The Story behind our Quince Paste

Young farmers Gloria and Tricia grow a variety of apples, stone fruit and quince in the small farming town of The Summit, 13 km outside of Stanthorpe. The summer season was going well, with good fruit development on all of their quince trees. Around Christmas a massive hail storm went down and their whole orchard was hit. 


They expected to loose the whole quince crop, but the fruit hang on to the branches and kept growing. Came harvest time they were faced with a dilemma - yes, there was a lot of quince fruit ready for picking but no, there wasn't any first grade fruit that could go to the market. What to do now?

I heard about Gloria's farm from my friend Martin, a cider maker who had recently visited the orchard. I got in touch immediately and was able to purchase 300kg of hail damaged fruit that had nowhere else to go. These quinces were grown without any pesticides and got hand picked at their peak - it can't get any better than this, can it?

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The fact that the fruit was badly hail damaged meant we had to spend more time preparing them in the kitchen. Each fruit was affected differently and the only way to prepare these quinces was one by one by hand. There simply isn't a shortcut when working with imperfect fruit. But once the prep was done, we were rewarded with the most beautiful pink and fragrant quince paste. And knowing that all this delicious fruit would have gone to waste otherwise totally makes up for the extra work involved. 

Let's judge fruit by taste and freshness not superficial beauty. It's the inner beauty that counts!

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The Story behind our Preserved Lemons

Ugly Duck Preserves moved from Brisbane to Kandanga earlier this year. The move allowed me to be closer to farmers and spend more time in the country. As soon as I moved, I was introduced to Malcom from SweetAz farms. Mal and his wife Tay grow the most beautiful Eurika lemons, limes and Maccadamias on their sustainable farm in Dagun. They grow their fruit spray-free and use beneficial insects to control pest.

You would think that such quality fruit won't go to waste but unfortunately they do. Malcoms lemons grow so well, that they often end up too big for the consumer! In fact it's not uncommon to see lemons weighting in over 500g each.

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The lemon farm is only 10 minutes from my Kandanga kitchen. I often drop in on a Sunday afternoon to spend a few hours picking those giant lemons that nobody else wants. I take them back to the kitchen and we cut them up into bitesize pieces and preserve them in pure, Australian sea salt.

Let's be honest, Australian farmers work very hard and deserve our full support. And I believe, that fresh fruit ugly or not, is a valuable resource we have to respect and do everything we can to make the most of. Picking unwanted fruit and giving them a second life feels extremely rewarding and this is what we are all about:

Revealing the inner beauty!

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Looking after your jam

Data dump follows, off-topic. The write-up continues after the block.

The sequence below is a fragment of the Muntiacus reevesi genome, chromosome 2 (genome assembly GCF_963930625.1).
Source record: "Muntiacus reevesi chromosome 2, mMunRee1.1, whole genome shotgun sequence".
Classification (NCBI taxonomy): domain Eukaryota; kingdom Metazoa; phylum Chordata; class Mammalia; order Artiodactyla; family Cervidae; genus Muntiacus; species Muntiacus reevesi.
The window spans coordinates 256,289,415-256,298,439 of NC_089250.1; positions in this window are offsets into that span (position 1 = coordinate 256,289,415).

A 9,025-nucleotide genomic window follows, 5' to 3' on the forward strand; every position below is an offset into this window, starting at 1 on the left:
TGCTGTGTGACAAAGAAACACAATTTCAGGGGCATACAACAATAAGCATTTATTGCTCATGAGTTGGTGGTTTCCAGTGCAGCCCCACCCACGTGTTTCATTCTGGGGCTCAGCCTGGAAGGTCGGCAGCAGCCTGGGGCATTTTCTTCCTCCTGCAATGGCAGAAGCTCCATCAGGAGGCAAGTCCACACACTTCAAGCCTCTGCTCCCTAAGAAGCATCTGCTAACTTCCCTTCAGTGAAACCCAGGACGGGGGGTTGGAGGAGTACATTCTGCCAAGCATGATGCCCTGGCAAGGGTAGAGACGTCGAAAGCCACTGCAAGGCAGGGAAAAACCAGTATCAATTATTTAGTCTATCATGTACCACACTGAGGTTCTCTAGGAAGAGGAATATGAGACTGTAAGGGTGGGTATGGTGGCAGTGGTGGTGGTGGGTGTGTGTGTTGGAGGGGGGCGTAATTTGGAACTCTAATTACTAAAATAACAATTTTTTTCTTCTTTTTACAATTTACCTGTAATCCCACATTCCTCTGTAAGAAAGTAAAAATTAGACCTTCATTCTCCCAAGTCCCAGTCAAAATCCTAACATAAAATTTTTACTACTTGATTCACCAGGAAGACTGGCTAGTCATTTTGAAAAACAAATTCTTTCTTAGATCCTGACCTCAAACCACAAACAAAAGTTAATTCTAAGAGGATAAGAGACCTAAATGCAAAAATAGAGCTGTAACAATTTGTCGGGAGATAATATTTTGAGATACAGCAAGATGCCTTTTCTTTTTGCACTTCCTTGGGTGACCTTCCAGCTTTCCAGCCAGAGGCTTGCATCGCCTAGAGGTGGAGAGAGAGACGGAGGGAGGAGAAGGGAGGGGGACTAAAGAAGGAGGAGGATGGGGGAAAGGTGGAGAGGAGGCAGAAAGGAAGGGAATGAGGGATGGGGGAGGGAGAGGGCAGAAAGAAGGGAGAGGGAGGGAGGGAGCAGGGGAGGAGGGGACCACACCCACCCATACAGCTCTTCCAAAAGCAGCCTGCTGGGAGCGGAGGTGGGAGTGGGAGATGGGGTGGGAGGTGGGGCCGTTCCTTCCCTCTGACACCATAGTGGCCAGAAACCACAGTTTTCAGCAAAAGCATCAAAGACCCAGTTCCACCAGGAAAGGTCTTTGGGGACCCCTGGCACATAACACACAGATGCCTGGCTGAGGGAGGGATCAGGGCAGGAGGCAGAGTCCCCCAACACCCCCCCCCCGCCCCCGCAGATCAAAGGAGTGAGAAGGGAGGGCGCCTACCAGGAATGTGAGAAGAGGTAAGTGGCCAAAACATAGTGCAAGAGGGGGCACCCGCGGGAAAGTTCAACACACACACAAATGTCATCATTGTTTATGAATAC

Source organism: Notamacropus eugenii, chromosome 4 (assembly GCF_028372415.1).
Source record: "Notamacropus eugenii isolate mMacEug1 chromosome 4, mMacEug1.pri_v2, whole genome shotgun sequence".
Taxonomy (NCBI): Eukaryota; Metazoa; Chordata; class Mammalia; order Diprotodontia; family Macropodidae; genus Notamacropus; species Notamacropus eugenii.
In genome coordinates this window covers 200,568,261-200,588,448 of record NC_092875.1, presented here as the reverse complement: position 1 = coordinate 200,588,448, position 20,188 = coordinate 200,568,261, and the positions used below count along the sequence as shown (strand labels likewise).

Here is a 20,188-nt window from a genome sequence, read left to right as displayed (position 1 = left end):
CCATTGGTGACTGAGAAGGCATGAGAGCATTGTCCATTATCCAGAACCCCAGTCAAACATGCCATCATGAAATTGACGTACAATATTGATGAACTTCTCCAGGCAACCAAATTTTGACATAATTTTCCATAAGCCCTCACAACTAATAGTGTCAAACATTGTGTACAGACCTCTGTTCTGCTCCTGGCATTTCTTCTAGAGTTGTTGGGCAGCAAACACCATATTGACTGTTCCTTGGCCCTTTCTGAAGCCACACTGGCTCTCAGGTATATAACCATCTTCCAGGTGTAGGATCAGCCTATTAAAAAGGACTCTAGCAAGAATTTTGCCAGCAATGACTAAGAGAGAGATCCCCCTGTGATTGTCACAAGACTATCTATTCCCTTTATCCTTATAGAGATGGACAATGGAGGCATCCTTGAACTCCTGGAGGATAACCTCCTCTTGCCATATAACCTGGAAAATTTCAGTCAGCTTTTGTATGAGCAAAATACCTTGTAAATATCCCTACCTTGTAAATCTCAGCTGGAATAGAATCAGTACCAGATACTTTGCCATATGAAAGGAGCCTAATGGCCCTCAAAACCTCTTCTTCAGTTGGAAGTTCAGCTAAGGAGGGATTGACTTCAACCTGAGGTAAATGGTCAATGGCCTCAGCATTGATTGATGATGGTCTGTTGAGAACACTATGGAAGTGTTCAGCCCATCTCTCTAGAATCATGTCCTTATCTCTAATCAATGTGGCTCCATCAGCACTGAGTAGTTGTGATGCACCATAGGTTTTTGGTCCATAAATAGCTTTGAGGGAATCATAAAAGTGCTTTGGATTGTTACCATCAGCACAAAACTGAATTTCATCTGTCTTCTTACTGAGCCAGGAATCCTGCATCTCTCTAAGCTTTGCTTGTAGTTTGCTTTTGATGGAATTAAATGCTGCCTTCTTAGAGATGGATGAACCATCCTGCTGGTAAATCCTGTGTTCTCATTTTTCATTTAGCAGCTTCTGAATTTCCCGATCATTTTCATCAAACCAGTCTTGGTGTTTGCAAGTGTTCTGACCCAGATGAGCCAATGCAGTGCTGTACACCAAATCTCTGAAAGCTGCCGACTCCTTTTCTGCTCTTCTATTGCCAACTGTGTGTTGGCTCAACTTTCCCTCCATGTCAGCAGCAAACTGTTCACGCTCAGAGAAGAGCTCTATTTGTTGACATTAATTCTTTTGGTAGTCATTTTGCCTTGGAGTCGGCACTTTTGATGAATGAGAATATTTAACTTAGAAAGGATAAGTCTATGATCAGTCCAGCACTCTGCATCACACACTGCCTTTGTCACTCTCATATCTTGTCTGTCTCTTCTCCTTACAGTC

We put a lot of time and effort into our handmade jams and we want you to be able to enjoy them to their full potential. As you know our jams are low in sugar and high in fruit content, this is what makes them so delicious but it also makes them more prone to spoiling faster than your standard supermarket product. To get the most out of your jam please consider the following:

COOL: Once your jam pot has been opened it needs to be kept in the fridge. Especially now, during our humid, queensland summer months. Yeast loves sugar and humidity and could start growing inside your jar quite quickly.

CLEAN: Do everything you can to keep your jam clean. Don't butter your slice of bread and then dip the same knife into your jam pot. You will introduce contamination that could cause mould to grow on your jam. Use a clean spoon to scoop out the amount of jam you need. Put your lid back on the pot as soon as possible, to stop bread crumbs and other bits falling in.

TIMELY: Our jams will not last forever. Once you have opened them, enjoy them regularly. If you treat them right they should last 8 weeks or more inside your fridge but the sooner you eat them the sooner you get to open another flavour!

Just like other refrigerated food products, jam tastes best when you let it come to room temperature first!


But what about all the sugar...

When I tell people I'm a jam maker, one of the first questions I get is about the sugar content of jams. Nowadays everybody is aware that large quantities of sugar are bad for us and a lot of weight problems come down to consuming too much high sugar foods and soft drinks.

But you don't need to be scared of our jams. Modern recipes are nothing like the high sugar recipes your grandparents used. With a better understanding of the process of jam making, we are now able to make fresh, vibrant, low sugar jams that actually taste of fresh fruit. 

Here at Ugly Duck Preserves we only use the minimal amount of sugar needed to preserve and set our jams. A lot of our jams are actually set quite soft and that's because we use a lower sugar percentage. Our jams are made with a very high percentage of fresh fruit, because the more fruit we pack into each jar the more fruit we can rescue! 

Reducing the sugar content in jams also reduces the shelf life. You might remember your parents or grandparents storing their jams for years to come. Modern jams will keep for 6-8 month, maybe longer, but we are sure that is enough time to enjoy our hand-crafted jars before the next seasons produce is available. Once you have opened your jam, store it in the fridge and consume the content within 4-8 weeks.

Enjoy jams as glazes on meat, fish and poultry, as milkshake flavours, over ice-cream, in pastry and cakes and of course on a fresh slice of toast with unsalted butter!